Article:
Speaking of appeals, our annual Catholic Services Appeal is now in full swing. All parish members should have received a letter from me, along with some information on the C.S.A. and a return envelope.  In previous years, we would be just about finished with the C.S.A. process, rather than in its initial stages. But the needs are the same. Through the C.S.A. we support the larger work of the Archdiocese of Detroit and help our parish in the process.  All donations help the parish pay its mandatory goal and then (as is the case for St. Regis) everything over the goal comes back to the parish for its own use.  I know finances are all over the board, given the pandemic.  But I ask that everyone try to give at whatever level they can for the good of the parish. This donation is over and above our Sunday donations. But it is the most efficient way to give significant gifts to the parish, since no tax comes out and 100% goes toward the parish’s obligations or needs. For those who are able, we ask that you be especially generous this year, to help balance off those who are financially struggling.  If for some reason, you also receive a letter from the Archdiocese and an invitation to give in that way, please make sure you designate St. Regis Parish as your parish. If you prefer to do this online via credit card or electronic debit, you may do so at our website under “Donations.” Thank you.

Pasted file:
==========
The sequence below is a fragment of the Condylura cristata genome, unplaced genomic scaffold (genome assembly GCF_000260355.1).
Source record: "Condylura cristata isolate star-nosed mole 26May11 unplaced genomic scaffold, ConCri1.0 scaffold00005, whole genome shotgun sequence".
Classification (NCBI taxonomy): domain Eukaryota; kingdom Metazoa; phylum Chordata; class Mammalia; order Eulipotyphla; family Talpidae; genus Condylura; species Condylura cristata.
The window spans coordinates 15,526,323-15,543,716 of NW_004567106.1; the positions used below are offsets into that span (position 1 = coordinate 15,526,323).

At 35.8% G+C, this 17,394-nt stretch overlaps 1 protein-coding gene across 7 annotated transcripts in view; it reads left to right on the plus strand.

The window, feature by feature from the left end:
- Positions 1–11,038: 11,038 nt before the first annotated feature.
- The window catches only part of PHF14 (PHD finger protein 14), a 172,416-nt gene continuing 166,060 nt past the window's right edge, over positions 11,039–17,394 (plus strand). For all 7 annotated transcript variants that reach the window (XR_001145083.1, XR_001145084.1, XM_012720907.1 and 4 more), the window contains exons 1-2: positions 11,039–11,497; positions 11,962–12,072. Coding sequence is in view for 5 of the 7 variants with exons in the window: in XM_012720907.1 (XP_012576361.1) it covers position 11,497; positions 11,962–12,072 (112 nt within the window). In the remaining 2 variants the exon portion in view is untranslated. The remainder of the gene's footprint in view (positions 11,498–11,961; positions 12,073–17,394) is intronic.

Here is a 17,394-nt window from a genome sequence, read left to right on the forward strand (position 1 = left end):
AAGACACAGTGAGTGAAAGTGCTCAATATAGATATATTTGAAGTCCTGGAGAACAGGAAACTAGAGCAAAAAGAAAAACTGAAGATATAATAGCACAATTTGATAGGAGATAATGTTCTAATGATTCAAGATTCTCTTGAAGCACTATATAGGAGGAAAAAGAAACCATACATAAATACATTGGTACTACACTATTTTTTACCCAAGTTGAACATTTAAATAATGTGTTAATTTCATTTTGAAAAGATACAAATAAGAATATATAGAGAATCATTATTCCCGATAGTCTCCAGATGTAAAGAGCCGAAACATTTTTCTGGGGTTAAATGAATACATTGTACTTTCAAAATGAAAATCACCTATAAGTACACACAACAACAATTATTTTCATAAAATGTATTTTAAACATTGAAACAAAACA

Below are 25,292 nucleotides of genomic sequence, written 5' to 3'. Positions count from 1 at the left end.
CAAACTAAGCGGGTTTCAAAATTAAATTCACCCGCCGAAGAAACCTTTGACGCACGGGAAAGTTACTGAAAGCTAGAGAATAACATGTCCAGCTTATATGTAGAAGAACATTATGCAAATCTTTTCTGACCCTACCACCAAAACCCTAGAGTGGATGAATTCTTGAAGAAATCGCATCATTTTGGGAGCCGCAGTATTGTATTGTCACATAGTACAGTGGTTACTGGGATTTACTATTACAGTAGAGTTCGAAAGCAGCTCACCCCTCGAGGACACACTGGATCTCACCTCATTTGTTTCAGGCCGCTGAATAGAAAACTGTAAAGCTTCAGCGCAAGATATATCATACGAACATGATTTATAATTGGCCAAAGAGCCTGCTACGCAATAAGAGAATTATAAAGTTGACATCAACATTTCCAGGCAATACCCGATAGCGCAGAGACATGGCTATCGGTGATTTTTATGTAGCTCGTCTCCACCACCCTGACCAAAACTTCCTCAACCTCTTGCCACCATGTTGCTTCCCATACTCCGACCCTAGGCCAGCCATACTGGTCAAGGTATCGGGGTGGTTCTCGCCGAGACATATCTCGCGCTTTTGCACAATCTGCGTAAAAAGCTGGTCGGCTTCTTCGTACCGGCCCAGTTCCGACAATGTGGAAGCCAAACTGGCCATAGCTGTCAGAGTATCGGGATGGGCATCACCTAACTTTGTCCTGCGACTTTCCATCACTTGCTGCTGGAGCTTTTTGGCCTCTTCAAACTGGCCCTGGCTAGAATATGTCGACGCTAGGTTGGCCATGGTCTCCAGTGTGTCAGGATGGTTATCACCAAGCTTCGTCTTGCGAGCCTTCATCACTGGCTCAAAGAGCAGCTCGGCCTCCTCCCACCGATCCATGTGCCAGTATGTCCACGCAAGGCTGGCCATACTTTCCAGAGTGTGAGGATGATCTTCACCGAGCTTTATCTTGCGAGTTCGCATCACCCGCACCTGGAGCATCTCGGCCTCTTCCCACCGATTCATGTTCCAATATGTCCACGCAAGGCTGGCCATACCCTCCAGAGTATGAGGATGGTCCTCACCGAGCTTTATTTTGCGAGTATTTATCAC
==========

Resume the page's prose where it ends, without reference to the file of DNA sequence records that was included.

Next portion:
* “Faithful Citizenship” (continued)

The goal of the bishops’ document on faithful citizenship is to help us have a well-formed conscience, as we enter into the challenge of voting, especially when all candidates fall short of protecting human dignity and the common good. It can lead, the bishops say, to the decision not to vote in that instance at all. But that is not the only option:

Catholics often face difficult choices about how to vote. This is why it is so important to vote according to a well-formed conscience that perceives the proper relationship among moral goods. A Catholic cannot vote for a candidate who favors a policy promoting an intrinsically evil act, such as abortion, euthanasia, assisted suicide, deliberately subjecting workers or the poor to subhuman living conditions, redefining marriage in ways that violate its essential meaning, or racist behavior, if the voter’s intent is to support that position. In such cases, a Catholic would be guilty of formal cooperation in grave evil. At the same time, a voter should not use a candidate’s opposition to an intrinsic evil to justify indifference or inattentiveness to other important moral issues involving human life and dignity.

There may be times when a Catholic who rejects a candidate’s unacceptable position even on policies promoting an intrinsically evil act may reasonably decide to vote for that candidate for other morally grave reasons. Voting in this way would be permissible only for truly grave moral reasons, not to advance narrow interests or partisan preferences or to ignore a fundamental moral evil. (#34-35)

Read those words carefully. Over the next few weeks, I will try to unpack “formal cooperation,” “intention,” “intrinsic evil/grave,” “reasonably decide.” and more.

Fr. Buersmeyer